Concordia University in Montreal became the first university to partially divest last year when it established a $5-million fund dedicated to renewable energy. But the move was denounced as green-washing by some divestment supporters as there will continue to be oil and gas investments from the $95-million endowment fund.
In October, Glasgow became the first European university to completely divest from fossil fuels. In the US, Stanford University is divesting from coal, and Harvard students have sued the Harvard Corporation to compel it to divest. The case was in court in February.
While attention is focused on universities, investment questions are spilling over to other public institutions. In January, Victoria city councillors Ben Isitt and Jeremy Loveday hosted a town hall meeting on municipal investments.
The City of Victoria, like other municipalities, explained Isitt, is severely limited by provincial legislation, even though Victoria does have a socially responsible investment policy.
The City’s capital reserves of $125-million and short-term assets are invested in pooled portfolios administered by the Municipal Finance Authority. Victoria’s assets make up five percent of the fund. “We’re looking at preparing amendments [to the legislation] through the Union of BC Municipalities,” said Isitt, who has met with NDP opposition critics to work out what the amended legislation should look like.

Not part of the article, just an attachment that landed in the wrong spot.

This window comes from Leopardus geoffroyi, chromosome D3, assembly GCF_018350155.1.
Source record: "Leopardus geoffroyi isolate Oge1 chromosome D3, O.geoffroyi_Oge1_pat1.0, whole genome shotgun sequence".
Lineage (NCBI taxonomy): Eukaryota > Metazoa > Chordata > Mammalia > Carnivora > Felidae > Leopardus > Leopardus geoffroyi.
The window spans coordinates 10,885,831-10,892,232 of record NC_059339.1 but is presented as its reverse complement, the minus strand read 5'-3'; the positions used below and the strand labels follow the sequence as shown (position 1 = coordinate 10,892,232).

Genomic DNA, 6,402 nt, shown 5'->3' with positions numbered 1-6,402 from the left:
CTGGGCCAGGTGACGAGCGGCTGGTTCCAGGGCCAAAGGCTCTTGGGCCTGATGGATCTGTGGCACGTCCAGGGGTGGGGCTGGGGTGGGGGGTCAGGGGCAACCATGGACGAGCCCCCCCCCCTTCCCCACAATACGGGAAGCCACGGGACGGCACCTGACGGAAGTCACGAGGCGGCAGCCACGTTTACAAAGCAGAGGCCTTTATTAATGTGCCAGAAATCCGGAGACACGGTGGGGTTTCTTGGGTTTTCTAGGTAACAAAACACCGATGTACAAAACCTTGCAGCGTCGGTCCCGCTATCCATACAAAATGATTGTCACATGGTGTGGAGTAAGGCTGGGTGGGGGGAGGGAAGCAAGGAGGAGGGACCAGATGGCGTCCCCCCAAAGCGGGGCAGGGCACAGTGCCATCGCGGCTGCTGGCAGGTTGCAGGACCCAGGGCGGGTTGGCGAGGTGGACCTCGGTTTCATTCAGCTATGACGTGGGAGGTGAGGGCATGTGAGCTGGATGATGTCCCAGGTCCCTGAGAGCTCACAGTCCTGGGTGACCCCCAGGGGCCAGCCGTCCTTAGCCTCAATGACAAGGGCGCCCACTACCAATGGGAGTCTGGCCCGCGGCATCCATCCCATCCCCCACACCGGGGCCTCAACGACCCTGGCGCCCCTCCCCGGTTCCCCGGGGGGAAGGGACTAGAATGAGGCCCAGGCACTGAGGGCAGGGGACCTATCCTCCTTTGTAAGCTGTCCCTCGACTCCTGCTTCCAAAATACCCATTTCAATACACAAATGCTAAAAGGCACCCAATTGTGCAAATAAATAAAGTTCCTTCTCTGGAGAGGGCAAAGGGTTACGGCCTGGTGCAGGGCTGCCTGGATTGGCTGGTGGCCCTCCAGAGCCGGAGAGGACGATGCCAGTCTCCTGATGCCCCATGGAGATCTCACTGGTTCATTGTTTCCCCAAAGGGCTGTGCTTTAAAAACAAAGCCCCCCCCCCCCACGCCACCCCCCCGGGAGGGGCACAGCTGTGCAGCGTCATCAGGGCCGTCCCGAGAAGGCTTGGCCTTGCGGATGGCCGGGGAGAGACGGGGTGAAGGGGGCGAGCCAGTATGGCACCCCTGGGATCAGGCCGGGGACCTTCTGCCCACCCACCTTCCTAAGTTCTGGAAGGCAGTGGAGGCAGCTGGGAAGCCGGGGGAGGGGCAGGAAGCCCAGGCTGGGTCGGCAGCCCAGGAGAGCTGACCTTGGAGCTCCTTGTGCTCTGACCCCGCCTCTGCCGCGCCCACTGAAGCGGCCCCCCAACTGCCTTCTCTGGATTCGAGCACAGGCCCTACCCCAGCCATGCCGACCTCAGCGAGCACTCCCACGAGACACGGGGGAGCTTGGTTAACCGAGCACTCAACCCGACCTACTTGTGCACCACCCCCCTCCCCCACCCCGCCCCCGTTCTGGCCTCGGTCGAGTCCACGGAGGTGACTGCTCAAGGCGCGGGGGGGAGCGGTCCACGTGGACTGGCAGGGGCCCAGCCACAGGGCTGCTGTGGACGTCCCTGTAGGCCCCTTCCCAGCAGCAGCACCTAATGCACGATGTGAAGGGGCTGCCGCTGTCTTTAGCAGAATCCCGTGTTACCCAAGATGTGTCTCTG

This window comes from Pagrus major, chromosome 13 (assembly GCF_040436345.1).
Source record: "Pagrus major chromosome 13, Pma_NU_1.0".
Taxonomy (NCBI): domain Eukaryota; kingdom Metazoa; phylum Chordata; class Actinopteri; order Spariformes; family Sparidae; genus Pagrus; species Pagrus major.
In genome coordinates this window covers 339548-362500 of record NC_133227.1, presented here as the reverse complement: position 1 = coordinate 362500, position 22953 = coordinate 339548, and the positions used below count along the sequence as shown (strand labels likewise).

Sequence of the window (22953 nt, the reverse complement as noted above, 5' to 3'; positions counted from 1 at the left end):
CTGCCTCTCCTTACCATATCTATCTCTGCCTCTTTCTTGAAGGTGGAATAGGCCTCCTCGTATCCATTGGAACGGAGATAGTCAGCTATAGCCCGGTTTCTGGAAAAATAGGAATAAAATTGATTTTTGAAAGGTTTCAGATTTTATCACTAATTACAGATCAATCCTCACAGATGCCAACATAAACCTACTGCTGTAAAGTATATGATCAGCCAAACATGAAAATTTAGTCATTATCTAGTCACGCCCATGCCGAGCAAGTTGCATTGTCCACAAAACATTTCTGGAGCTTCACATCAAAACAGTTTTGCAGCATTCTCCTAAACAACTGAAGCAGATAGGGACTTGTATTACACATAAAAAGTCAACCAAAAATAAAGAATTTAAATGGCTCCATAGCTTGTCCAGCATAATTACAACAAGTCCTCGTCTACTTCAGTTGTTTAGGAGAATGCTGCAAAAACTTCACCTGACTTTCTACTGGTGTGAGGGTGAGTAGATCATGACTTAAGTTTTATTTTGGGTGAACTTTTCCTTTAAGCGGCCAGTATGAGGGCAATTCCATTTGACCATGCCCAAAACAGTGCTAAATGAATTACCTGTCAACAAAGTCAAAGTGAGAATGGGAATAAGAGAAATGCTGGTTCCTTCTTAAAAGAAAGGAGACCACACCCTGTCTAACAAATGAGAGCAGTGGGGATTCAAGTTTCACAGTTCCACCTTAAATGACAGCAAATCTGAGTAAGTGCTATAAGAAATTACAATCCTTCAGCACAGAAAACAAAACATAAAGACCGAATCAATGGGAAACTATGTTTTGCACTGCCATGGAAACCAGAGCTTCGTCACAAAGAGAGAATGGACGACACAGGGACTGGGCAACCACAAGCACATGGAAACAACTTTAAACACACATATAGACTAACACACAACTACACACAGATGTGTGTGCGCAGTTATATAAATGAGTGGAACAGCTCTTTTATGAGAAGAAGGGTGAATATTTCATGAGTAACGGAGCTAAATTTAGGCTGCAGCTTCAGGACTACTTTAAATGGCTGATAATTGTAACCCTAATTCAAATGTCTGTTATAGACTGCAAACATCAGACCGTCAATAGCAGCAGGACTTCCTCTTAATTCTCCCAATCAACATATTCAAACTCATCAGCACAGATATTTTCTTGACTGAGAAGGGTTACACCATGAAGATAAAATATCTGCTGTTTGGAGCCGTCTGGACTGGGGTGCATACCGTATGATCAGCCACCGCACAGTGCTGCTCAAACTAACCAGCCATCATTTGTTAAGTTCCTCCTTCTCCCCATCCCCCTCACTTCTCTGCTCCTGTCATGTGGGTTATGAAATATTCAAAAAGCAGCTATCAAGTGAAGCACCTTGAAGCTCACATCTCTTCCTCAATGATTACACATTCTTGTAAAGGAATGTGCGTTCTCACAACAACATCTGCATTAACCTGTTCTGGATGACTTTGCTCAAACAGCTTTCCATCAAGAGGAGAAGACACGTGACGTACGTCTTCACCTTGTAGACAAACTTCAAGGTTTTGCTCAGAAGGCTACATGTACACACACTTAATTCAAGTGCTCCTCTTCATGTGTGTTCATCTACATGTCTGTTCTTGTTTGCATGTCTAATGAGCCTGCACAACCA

Divestment is a start, but more action is needed if there is to be transformative change, Isitt said. “I think we have to take a bigger approach and look at the private enterprise economy. We have to focus on system change to address climate change,” he said.
However, for system change, there must be supportive ears within the federal government and even the most avid cheerleaders of the divestment movement agree it would take a massive amount of pressure to move the Harper government. “Absolutely we need a change in government before we see robust climate policy,” Rowe said.
With a federal election approaching, there are key groups at universities across the country ready to make divestment and climate policy a central issue.
Judith Lavoie is an award-winning journalist specializing in the environment, First Nations, and social issues. Twitter @LavoieJudith